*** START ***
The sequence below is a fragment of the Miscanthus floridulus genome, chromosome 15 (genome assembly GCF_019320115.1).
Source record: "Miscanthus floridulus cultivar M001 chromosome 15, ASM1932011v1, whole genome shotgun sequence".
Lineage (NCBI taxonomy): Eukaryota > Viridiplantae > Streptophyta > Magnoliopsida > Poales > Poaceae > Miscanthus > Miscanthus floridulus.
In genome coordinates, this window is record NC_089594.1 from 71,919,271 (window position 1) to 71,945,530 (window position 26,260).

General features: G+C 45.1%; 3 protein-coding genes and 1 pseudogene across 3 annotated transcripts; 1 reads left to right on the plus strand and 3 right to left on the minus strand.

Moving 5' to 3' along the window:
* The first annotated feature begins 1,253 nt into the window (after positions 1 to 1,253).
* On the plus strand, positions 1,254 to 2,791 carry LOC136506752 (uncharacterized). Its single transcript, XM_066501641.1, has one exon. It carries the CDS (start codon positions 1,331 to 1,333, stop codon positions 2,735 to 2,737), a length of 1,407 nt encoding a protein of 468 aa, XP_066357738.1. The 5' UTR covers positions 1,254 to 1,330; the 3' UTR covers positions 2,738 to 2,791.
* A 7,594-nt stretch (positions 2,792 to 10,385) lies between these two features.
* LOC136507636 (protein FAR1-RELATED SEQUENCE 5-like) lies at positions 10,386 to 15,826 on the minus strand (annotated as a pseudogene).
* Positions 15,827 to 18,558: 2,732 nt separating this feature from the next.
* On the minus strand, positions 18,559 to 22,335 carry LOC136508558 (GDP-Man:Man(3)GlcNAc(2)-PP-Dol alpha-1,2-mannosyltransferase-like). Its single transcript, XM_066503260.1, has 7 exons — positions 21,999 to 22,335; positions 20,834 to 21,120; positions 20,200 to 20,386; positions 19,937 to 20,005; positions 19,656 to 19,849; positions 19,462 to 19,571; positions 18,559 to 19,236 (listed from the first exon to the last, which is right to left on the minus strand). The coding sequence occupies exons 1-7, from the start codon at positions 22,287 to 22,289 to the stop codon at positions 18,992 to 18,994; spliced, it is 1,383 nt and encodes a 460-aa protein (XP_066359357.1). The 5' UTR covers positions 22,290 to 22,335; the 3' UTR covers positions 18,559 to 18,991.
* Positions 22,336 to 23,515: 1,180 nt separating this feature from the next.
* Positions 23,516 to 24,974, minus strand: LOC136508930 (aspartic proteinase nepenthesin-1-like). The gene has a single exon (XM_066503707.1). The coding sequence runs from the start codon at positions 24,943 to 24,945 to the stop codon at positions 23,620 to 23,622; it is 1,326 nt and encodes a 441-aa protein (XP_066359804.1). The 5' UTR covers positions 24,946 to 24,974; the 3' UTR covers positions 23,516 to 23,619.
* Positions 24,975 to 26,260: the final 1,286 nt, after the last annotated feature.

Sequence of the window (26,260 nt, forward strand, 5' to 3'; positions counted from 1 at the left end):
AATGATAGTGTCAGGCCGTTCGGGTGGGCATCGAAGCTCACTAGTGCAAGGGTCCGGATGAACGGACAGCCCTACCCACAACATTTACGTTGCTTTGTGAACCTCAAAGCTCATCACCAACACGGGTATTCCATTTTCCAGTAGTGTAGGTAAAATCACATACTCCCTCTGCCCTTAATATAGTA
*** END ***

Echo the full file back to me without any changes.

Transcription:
The sequence below is a fragment of the Miscanthus floridulus genome, chromosome 15 (genome assembly GCF_019320115.1).
Source record: "Miscanthus floridulus cultivar M001 chromosome 15, ASM1932011v1, whole genome shotgun sequence".
Lineage (NCBI taxonomy): Eukaryota > Viridiplantae > Streptophyta > Magnoliopsida > Poales > Poaceae > Miscanthus > Miscanthus floridulus.
In genome coordinates, this window is record NC_089594.1 from 71,919,271 (window position 1) to 71,945,530 (window position 26,260).

General features: G+C 45.1%; 3 protein-coding genes and 1 pseudogene across 3 annotated transcripts; 1 reads left to right on the plus strand and 3 right to left on the minus strand.

Moving 5' to 3' along the window:
* The first annotated feature begins 1,253 nt into the window (after positions 1 to 1,253).
* On the plus strand, positions 1,254 to 2,791 carry LOC136506752 (uncharacterized). Its single transcript, XM_066501641.1, has one exon. It carries the CDS (start codon positions 1,331 to 1,333, stop codon positions 2,735 to 2,737), a length of 1,407 nt encoding a protein of 468 aa, XP_066357738.1. The 5' UTR covers positions 1,254 to 1,330; the 3' UTR covers positions 2,738 to 2,791.
* A 7,594-nt stretch (positions 2,792 to 10,385) lies between these two features.
* LOC136507636 (protein FAR1-RELATED SEQUENCE 5-like) lies at positions 10,386 to 15,826 on the minus strand (annotated as a pseudogene).
* Positions 15,827 to 18,558: 2,732 nt separating this feature from the next.
* On the minus strand, positions 18,559 to 22,335 carry LOC136508558 (GDP-Man:Man(3)GlcNAc(2)-PP-Dol alpha-1,2-mannosyltransferase-like). Its single transcript, XM_066503260.1, has 7 exons — positions 21,999 to 22,335; positions 20,834 to 21,120; positions 20,200 to 20,386; positions 19,937 to 20,005; positions 19,656 to 19,849; positions 19,462 to 19,571; positions 18,559 to 19,236 (listed from the first exon to the last, which is right to left on the minus strand). The coding sequence occupies exons 1-7, from the start codon at positions 22,287 to 22,289 to the stop codon at positions 18,992 to 18,994; spliced, it is 1,383 nt and encodes a 460-aa protein (XP_066359357.1). The 5' UTR covers positions 22,290 to 22,335; the 3' UTR covers positions 18,559 to 18,991.
* Positions 22,336 to 23,515: 1,180 nt separating this feature from the next.
* Positions 23,516 to 24,974, minus strand: LOC136508930 (aspartic proteinase nepenthesin-1-like). The gene has a single exon (XM_066503707.1). The coding sequence runs from the start codon at positions 24,943 to 24,945 to the stop codon at positions 23,620 to 23,622; it is 1,326 nt and encodes a 441-aa protein (XP_066359804.1). The 5' UTR covers positions 24,946 to 24,974; the 3' UTR covers positions 23,516 to 23,619.
* Positions 24,975 to 26,260: the final 1,286 nt, after the last annotated feature.

Sequence of the window (26,260 nt, forward strand, 5' to 3'; positions counted from 1 at the left end):
AATGATAGTGTCAGGCCGTTCGGGTGGGCATCGAAGCTCACTAGTGCAAGGGTCCGGATGAACGGACAGCCCTACCCACAACATTTACGTTGCTTTGTGAACCTCAAAGCTCATCACCAACACGGGTATTCCATTTTCCAGTAGTGTAGGTAAAATCACATACTCCCTCTGCCCTTAATATAGTA